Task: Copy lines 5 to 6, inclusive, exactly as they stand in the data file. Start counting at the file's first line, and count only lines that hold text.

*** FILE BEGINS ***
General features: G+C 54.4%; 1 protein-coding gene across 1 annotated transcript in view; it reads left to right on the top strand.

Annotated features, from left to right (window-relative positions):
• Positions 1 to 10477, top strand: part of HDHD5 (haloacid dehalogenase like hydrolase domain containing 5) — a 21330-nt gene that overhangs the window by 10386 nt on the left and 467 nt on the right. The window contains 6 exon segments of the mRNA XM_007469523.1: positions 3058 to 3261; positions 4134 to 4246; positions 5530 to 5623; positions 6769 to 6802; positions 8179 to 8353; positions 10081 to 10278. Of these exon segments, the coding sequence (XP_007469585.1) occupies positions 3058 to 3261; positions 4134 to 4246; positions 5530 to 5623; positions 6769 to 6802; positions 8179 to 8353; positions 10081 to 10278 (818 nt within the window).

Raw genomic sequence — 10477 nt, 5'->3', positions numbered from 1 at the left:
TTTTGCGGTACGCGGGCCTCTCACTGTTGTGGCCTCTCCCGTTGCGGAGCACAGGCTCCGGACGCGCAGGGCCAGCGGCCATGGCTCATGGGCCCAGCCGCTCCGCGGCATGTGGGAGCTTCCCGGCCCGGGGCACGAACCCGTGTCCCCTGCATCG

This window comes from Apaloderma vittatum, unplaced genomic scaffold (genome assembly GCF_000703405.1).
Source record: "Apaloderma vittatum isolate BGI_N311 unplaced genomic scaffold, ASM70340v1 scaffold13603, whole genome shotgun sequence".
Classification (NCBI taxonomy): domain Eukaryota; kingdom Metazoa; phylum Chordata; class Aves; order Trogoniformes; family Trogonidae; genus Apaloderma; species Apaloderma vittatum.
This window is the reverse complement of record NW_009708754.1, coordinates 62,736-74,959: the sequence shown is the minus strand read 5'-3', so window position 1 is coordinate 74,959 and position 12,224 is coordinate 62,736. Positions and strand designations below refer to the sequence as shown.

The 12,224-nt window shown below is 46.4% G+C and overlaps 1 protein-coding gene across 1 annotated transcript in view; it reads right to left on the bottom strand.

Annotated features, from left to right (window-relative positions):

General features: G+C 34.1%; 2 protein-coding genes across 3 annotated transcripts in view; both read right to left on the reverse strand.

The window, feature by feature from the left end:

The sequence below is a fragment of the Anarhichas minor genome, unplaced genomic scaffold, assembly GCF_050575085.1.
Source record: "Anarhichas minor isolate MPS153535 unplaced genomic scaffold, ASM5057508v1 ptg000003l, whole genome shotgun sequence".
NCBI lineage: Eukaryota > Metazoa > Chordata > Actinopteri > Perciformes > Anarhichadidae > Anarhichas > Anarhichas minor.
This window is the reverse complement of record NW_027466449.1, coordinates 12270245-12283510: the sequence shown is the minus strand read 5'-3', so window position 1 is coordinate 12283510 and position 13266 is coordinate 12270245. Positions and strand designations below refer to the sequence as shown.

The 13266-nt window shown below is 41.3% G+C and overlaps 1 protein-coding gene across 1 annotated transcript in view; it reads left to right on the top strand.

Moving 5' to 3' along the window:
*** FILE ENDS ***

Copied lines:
TTTTGCGGTACGCGGGCCTCTCACTGTTGTGGCCTCTCCCGTTGCGGAGCACAGGCTCCGGACGCGCAGGGCCAGCGGCCATGGCTCATGGGCCCAGCCGCTCCGCGGCATGTGGGAGCTTCCCGGCCCGGGGCACGAACCCGTGTCCCCTGCATCG

This window comes from Apaloderma vittatum, unplaced genomic scaffold (genome assembly GCF_000703405.1).